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The gates of Kuto Cultural Centre, Abeokuta. Photo credit: Brittle Paper.

And because no man is permitted entry into heaven without a sacrifice of his own. . . the story of your journey to Ake.

1.

Abeokuta was not all too welcoming in the way that glorious Meccas were meant to embrace pilgrims. Its austere collection of distinct brown roofs arranged in military fashion served as no compensating sight in the slugfest that was the traffic. The gridlock was intensified by the smoky heat of the crowded bus. Running rather late, you had to shoot Dayo Agarau a text to assure him you hadn’t been kidnapped.

At the gates of the Cultural Centre, drama. Alighting from the cab, you told the driver you would need to get your bag from the boot. But the innocent man, God bless his drunk soul, was focused on the sonic magic oozing from his radio, was oblivious to every word you spoke. As your feet touched the ground, he zoomed off. Your “E duro, help-me-stop-him!” screams were impotent. Your clothes, shoes, books. All. Gone. A 400-naira bike ride, bouts of panic, pleas to your Village People, and ten whispered prayers later, you were able to get his phone number from his colleagues at the garage where you’d boarded the taxi. You were able to get him to turn back, apologise profusely, and get you back to your destination. Telling Dayo this story, he simply laughed and shook his head. You were sure it would inspire a poem of his someday—at least, the experience hadn’t been in vain.

That night, as you sat to watch a movie in Cinema Hall, with Dayo echoing your thoughts about its low-budget colour, you wondered if what happened had been the god of Ake demanding a sacrifice from you. You slept well at the hotel, telling your superstitious self this was a sign of great things to come.

2.

You saw Nnedi Okorafor. Yes, the Nnedi Okorafor. A glorious, divine thing of towering height, her skin radiant, her locks carrying a mythology of stories, each symbolic and simplified at once. Of course you did not approach her. The flame in her eyes seemed a little too scorching, and you feared you would melt if you moved any closer.

You spent the whole day looking forward to the arrival of the one person you wanted to see the most. Checking your watch and his availability status on Facebook Messenger like a bloody stalker, you paced the entrance, hoping the wind would drag him into your space. While you waited, someone who looked like an alternate version of Romeo Oriogun walked in, his body bursting with light and life and music. He looked nothing like the Romeo you had built up in your head from his Facebook posts—the withdrawn, delicate soul. Walking past you was a man with a swaggered gait, and a voice that held the wind still. Because you two had never held a conversation online before, you were surprised when he immediately recognised you upon introduction.

“When is Otosirieze coming?”

“He’s on his way,” he said, not knowing that the imprecision of such statements made you rather uncomfortable.

And then he came. While you waited in front of Herbert Ogunde Hall, pondering whether to go in for the night concert or to stay behind to continue conversations with new friends; while you stared at Nnedi Okorafor as she sat with her manager near the entrance—he came. All the tall slenderness his Facebook pictures promised. You walked up to him and wondered if he would immediately recognise the guy he had had numerous chats and a few phone calls with. He smiled faintly. He did.

“I wondered when you would be coming.”

Your obsession with meeting Otosirieze Obi-Young began the moment you read his essay on Beyoncé, Bob Dylan and Adichie. It intensified after you read his interview with Gaamangwe Mogami of Africa in Dialogue. It got plain weird upon your encounter with his essay, “The Coo of a Blue-Plumed Bird.” This is who you want to be when you grow up. “You look better here than in your Facebook photos,” he said, and you wondered whether you should take it as a mere compliment or a motivation to flood your Facebook profile with Yoruba-demon-quality pictures.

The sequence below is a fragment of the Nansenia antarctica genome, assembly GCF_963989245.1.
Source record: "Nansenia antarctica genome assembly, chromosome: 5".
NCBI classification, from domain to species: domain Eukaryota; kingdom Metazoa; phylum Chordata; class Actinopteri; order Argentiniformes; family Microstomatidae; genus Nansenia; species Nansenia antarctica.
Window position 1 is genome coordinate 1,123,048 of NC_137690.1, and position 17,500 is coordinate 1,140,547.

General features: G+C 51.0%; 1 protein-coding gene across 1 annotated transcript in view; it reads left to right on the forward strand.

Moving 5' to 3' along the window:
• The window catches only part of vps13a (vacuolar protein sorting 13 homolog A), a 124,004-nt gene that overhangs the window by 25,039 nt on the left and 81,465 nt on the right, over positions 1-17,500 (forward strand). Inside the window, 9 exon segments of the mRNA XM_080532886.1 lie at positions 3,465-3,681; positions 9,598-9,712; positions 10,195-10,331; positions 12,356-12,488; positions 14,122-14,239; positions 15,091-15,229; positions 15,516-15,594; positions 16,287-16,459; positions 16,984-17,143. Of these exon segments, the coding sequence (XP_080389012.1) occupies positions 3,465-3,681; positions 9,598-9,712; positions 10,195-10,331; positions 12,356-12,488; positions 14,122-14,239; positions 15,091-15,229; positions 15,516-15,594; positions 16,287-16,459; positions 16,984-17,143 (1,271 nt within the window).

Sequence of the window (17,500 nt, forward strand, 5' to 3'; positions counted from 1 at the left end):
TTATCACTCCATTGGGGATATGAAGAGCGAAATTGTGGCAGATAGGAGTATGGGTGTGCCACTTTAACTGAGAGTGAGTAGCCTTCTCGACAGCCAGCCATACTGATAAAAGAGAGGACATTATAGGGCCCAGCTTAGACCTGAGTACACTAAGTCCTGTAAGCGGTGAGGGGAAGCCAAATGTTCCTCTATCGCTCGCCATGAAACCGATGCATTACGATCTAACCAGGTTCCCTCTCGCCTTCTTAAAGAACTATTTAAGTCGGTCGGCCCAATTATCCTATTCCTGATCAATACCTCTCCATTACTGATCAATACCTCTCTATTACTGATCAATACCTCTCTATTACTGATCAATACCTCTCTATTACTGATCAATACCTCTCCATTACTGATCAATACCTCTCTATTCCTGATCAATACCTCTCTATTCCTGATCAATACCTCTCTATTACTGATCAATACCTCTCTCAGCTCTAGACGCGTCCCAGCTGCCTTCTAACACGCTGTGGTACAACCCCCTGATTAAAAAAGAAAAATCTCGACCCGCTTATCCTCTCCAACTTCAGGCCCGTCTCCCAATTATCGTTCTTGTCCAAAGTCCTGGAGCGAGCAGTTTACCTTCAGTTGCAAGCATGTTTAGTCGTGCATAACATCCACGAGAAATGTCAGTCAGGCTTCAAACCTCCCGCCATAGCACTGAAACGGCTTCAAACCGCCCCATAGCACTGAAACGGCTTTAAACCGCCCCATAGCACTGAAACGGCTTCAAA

Meeting Adams Adeosun again was the manifestation of a purity of sorts. He embodied the precocious aptitude you saw in the mirror on days you permitted yourself a little smugness. His calm manner and calculated words stirred something in you, an inexplicable kind of hope. You’d come to cherish these little moments of magic. You first met a few months back during a program you organised at the University of Ibadan, where he was one of your many guests. There had been little time to chat. Now he was here. Going nowhere. You wanted to find out more about him. So, since you believed the world was divided into two groups of people—those who loved Chimamanda Ngozi Adichie and those who did not read—you assumed he was a big fan of Adichie’s. You were right. You asked what his favourite book of hers was, and when he said Purple Hibiscus, you mock-threatened to have him escorted out of the building. Days later, Roy Udeh-Ubaka, whom you would christen Shady Roy, would react to Adams’ choice when you told him.

“Rank her works,” you asked Shady Roy.

Half of a Yellow Sun. Americanah. The Thing Around Your Neck. We Should All Be Feminists. . . .” Hibiscus was not coming anytime soon, and when you realised the joke, you joined Otosirieze in laughing.

Laughter.

That was common at Ake.

Raucous, full-throated things that colonized mouths. As friends and cyber-pals met, all around were celebratory laughs. There was so much more in the air, too. Joy. Friendship. Words. Love. Stories. Re-union. More laughter. Embrace. Family. Home.

3.

You refused to get out of bed. Your nerves had been worked into overdrive. Even when James, Soji and Dayo told you they were leaving the hotel, you just rolled to the other side of the bed, soaking in the wrapped warmth of the sheets. It was Thursday, the first full day of events. You were overwhelmed by the predictably Brobdingnagian thrill of it all. You remembered that Wale Ayinla was expecting you at the Welcome Ceremony and you suddened out of bed and into the bathroom. As you had forecast, the Welcome Ceremony began late, but the Cinema Hall was already crowded. You found yourself a seat. Otosirieze was easy to spot in the swarm of heads: an upside to being that tall, no pun intended.